A Night of Solos at SIDF

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Coeurridor Choreographer Amelia Reeber
Photo by Bran Meade

 

 

Seattle International Dance Festival’s Spotlight on Seattle showcase presented ten solo performances curated by local Seattle dance luminary Amy O’Neal on Tuesday night June 18, 2013. Each work’s quirky flavor clearly represented the diversity of modern dance and solo performance in the city.

 

One highlight of the evening was this dance., choreographed by Ricki Mason and performed by Mason’s drag persona Lou Henry Hoover.  The piece explored the use of caricatures, humor, and drag. Silhouetted, Hoover performed a funky dance with a giant stick of cotton candy to a song about cotton candy, miming and skipping with a light hearted sense of frivolity. Later, however, as Hoover finished telling a perplexing story about drinking and itchy knees, he took an empty beer bottle, held it to his groin and proceeded to masturbate to an epic piece of classical music, using the bottle as his prop. Although incredibly funny, the piece had a serious undercurrent with its direct references to someone struggling with alcoholism. His incredible intensity and commitment truly made the piece a standout of the evening.

 

Another highlight was Coyote Adapted, choreographed and performed by Paige Barnes. Beginning with a powerful image, Barnes entered wearing all white, her hair long, and a tribal mask of a coyote head protruding from her chest. Barnes danced with the Coyote as her partner swooping, crawling, and lunging through space. Her movements were reminiscent of a tribal ritual or some kind of primal animal. The coyote was particularly successful as a prop when she arched her sternum upwards, making it appear as if the coyote was howling. When she finally removed the mask, she revealed her bare chest covered in red paint—a striking and unexpected contrast to her all white costume that made for a strong final image.

 

In Aphorisms, Corrie Befort present two avant-garde solos. In the first, Befort rigidly swung her erect arms as if to depict a malfunctioning robot. The music sounded like a mixture of garbled sounds in rewind, adding to the overall sense of broken technology. Next, she walked on stage as an oversized piece of ginger. When sprouts began to grow out from her costume, the piece of ginger got shy and slinked off stage. The metaphors in the piece were bizarre and the connection between the two solos was unclear. Still, the imagery was certainly bold and Befort’s strong performance showed a high level of commitment and precision.

 

Ruby Lou Blue, choreographed and performed by Devin McDermott, had an incredibly pleasant quality. McDermott crafted a piece that seemed to be satisfied with being simply beautiful. She danced with continuity and a relentless focus that made her movement captivating and pleasurable to watch. Challenging the idea that music and dance are co-dependent, Come. Get. To. This, choreographed and performed by Shannon Stewart, boldly dared to open the piece (and the show) with stillness for the length of an entire song. Finally, in silence, she began to move, proving that pure movement can be captivating even in the absence of music.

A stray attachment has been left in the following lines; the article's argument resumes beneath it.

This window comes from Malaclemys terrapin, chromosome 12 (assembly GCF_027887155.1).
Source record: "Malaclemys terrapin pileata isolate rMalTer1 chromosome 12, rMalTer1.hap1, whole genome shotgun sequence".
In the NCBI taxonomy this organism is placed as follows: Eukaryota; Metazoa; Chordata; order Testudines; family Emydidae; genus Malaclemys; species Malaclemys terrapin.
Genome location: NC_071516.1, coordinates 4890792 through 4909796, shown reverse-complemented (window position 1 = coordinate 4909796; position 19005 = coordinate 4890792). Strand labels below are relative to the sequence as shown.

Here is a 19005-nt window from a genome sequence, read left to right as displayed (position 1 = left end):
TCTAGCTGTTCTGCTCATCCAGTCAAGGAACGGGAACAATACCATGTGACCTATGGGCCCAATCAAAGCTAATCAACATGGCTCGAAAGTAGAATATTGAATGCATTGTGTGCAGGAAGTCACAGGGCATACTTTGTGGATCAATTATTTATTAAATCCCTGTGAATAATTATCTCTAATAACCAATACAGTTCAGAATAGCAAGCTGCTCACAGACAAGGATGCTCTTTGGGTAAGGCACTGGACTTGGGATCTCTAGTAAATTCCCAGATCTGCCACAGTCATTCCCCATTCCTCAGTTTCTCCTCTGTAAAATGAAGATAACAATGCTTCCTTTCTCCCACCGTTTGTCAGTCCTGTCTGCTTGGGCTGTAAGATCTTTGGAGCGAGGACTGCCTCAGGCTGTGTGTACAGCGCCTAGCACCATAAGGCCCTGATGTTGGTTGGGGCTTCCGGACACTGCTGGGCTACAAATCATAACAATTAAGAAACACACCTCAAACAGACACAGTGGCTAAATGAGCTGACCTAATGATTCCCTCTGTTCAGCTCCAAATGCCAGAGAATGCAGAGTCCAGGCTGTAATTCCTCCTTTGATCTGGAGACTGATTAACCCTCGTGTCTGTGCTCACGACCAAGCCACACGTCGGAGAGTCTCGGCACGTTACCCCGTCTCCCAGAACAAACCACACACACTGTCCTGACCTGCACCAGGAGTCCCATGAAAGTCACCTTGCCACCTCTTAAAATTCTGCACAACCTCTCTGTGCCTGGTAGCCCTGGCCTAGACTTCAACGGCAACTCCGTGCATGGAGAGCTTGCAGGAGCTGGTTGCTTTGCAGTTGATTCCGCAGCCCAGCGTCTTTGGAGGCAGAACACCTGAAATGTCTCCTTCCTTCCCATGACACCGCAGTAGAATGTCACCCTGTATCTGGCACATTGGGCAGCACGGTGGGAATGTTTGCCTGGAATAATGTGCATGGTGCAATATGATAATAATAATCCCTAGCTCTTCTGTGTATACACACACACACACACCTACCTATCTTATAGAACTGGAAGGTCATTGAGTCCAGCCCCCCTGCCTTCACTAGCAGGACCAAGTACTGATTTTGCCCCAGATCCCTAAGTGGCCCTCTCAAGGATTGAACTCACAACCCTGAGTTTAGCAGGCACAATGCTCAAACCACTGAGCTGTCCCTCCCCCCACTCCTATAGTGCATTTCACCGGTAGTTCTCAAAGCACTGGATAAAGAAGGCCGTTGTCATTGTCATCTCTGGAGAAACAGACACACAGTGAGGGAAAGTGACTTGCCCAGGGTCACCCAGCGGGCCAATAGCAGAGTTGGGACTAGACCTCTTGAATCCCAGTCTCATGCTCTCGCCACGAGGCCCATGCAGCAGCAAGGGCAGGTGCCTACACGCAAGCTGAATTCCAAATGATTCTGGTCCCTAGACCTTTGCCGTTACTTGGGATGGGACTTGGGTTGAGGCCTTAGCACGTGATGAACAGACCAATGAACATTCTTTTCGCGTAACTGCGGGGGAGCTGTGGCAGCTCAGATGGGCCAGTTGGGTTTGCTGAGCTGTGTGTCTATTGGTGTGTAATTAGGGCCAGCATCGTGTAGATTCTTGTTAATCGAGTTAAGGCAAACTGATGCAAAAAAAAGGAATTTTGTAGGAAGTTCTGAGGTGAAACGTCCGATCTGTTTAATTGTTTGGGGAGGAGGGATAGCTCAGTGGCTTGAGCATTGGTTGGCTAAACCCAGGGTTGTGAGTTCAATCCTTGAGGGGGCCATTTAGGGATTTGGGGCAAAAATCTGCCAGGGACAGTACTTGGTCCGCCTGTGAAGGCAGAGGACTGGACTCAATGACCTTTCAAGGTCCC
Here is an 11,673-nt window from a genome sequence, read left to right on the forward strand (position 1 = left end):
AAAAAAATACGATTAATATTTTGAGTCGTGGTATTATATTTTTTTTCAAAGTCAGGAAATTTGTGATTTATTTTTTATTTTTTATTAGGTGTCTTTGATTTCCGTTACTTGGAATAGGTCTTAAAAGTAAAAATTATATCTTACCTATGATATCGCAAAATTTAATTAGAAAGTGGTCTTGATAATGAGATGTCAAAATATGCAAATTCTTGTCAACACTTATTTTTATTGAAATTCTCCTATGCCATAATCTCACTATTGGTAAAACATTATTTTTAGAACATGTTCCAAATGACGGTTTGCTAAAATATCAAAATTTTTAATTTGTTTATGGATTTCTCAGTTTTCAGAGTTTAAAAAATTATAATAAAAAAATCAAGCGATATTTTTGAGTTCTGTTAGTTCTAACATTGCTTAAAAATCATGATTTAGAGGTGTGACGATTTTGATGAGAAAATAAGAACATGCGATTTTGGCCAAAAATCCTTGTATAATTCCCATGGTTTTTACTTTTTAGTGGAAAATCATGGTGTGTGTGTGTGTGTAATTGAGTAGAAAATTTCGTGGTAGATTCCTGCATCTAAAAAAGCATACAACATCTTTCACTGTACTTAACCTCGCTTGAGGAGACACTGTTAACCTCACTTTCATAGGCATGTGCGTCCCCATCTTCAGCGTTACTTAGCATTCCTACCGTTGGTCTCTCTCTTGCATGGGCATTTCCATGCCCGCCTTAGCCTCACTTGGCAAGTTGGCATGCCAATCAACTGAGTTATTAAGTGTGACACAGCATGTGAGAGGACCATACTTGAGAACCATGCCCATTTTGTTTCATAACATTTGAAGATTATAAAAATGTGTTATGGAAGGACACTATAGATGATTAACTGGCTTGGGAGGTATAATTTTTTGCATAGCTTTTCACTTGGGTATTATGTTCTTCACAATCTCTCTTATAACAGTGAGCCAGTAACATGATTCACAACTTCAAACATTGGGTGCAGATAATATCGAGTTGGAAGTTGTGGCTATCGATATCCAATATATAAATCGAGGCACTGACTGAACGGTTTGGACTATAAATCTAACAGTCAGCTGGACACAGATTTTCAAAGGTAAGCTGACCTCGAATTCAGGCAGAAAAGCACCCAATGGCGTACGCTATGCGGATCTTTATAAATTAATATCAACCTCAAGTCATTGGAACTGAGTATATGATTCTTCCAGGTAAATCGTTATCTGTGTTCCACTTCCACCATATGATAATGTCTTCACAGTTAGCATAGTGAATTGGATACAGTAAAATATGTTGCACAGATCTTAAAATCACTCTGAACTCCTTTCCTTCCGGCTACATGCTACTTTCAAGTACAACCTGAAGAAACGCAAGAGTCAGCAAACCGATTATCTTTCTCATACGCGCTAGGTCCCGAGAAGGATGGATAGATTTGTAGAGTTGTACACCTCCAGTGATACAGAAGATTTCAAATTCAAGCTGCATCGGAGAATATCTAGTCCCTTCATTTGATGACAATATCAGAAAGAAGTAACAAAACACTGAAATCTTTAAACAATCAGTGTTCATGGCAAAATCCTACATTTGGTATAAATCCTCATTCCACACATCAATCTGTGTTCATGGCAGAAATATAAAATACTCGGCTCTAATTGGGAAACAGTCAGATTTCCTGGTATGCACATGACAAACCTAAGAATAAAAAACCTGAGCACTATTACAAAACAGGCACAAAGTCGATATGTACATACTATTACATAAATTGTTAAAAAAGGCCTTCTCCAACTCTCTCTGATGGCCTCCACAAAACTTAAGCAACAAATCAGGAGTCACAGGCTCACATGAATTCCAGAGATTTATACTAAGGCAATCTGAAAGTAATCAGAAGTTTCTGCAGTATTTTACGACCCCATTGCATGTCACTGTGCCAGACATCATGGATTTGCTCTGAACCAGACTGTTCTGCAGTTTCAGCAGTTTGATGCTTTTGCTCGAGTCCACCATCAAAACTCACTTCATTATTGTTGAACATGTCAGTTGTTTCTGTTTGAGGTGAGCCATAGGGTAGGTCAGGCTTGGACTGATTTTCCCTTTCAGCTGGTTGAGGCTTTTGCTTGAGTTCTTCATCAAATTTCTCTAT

Coeurridor, choreographed and performed by Amelia Reeber, was quirky and comedic, a tone further exemplified by her funky costume. Red flowers lined the top of her head in a rooster-like Mohawk. Yet the end of the piece did not carry the same energy and intention that Reeber started with, making the piece drag a bit. Pot Roast, Aprons and June Cleaver choreographed and danced by Dani Long presented a dramatic narrative. The soulful music of Nina Simone combined with Long’s lugubrious movement quality made for an enjoyable work. The overpowering narrative, however, could have been toned down and still achieved a similar message.  

 

Several of the pieces commented on femininity but approached the subject in completely distinctive ways. In Beth Graczyk’s Celia, Graczyk portrayed a fidgety fem doll. Adorned with a flower in her hair and a white lacy dress, she danced in a twitchy, robotic manner. She established a sense of anxiety that opposed the soft, feminine quality of her costume. In contrast,  The unbreakable one, choreographed and performed by Alice Gosti, was a testament to raw feminine sexuality. Gosti made the comparison of women to ravenous wolves and purposefully advertised her sexuality and womanhood, a stern look on her face all the while. While Gosti attempted to challenge the view that femininity is soft and quaint, the piece at times came across as an excuse to simply flaunt her sexuality rather than as an artistic expression.

 

Seconds, choreographed and performed by Jody Kuehner (aka Cherdonna Shinatra), also dealt with femininity. Cherdonna gave a disturbing yet humorous performance as an over-drugged stepford wife drag queen. What started as a comedic storytelling with over-the-top gestures and narrative turned into a creepy horror show with Cherdonna melting and writhing on the stage, her intense glittery makeup exaggerating her contorted facial expressions. She stood back up and, with a smile on her face, announced, “so yah, that was my story,” and walked off leaving the audience perplexed yet satisfied.

 

Presented as part of the Seattle International Dance Festival, Tuesday’s performance showcased the diversity within the Seattle dance community. All ten artists are local performers and yet their individuality and multiplicity of styles shone; they truly represented Seattle’s complex and unique dance community.